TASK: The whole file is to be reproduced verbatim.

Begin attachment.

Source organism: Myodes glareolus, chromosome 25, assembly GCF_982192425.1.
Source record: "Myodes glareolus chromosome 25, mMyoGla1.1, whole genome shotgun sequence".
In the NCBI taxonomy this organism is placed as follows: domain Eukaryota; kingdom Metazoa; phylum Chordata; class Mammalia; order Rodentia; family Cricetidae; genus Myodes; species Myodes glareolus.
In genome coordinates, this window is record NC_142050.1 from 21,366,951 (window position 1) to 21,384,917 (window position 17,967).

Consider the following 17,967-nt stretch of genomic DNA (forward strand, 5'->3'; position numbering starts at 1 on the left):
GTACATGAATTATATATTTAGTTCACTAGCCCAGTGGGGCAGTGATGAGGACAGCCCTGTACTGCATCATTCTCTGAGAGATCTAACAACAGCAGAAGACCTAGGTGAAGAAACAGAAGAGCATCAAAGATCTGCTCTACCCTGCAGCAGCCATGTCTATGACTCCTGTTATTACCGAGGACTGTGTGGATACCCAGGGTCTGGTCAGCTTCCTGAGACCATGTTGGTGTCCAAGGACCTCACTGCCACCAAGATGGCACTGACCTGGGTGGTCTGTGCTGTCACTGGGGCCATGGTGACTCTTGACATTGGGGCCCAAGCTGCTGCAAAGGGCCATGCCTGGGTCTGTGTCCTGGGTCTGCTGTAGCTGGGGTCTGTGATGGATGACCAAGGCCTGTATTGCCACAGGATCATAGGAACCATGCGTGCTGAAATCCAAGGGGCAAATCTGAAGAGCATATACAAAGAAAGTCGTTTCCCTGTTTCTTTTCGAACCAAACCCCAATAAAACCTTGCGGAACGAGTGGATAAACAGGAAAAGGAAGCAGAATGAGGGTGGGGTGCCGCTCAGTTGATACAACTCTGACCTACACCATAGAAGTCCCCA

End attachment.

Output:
Source organism: Myodes glareolus, chromosome 25, assembly GCF_982192425.1.
Source record: "Myodes glareolus chromosome 25, mMyoGla1.1, whole genome shotgun sequence".
In the NCBI taxonomy this organism is placed as follows: domain Eukaryota; kingdom Metazoa; phylum Chordata; class Mammalia; order Rodentia; family Cricetidae; genus Myodes; species Myodes glareolus.
In genome coordinates, this window is record NC_142050.1 from 21,366,951 (window position 1) to 21,384,917 (window position 17,967).

Consider the following 17,967-nt stretch of genomic DNA (forward strand, 5'->3'; position numbering starts at 1 on the left):
GTACATGAATTATATATTTAGTTCACTAGCCCAGTGGGGCAGTGATGAGGACAGCCCTGTACTGCATCATTCTCTGAGAGATCTAACAACAGCAGAAGACCTAGGTGAAGAAACAGAAGAGCATCAAAGATCTGCTCTACCCTGCAGCAGCCATGTCTATGACTCCTGTTATTACCGAGGACTGTGTGGATACCCAGGGTCTGGTCAGCTTCCTGAGACCATGTTGGTGTCCAAGGACCTCACTGCCACCAAGATGGCACTGACCTGGGTGGTCTGTGCTGTCACTGGGGCCATGGTGACTCTTGACATTGGGGCCCAAGCTGCTGCAAAGGGCCATGCCTGGGTCTGTGTCCTGGGTCTGCTGTAGCTGGGGTCTGTGATGGATGACCAAGGCCTGTATTGCCACAGGATCATAGGAACCATGCGTGCTGAAATCCAAGGGGCAAATCTGAAGAGCATATACAAAGAAAGTCGTTTCCCTGTTTCTTTTCGAACCAAACCCCAATAAAACCTTGCGGAACGAGTGGATAAACAGGAAAAGGAAGCAGAATGAGGGTGGGGTGCCGCTCAGTTGATACAACTCTGACCTACACCATAGAAGTCCCCA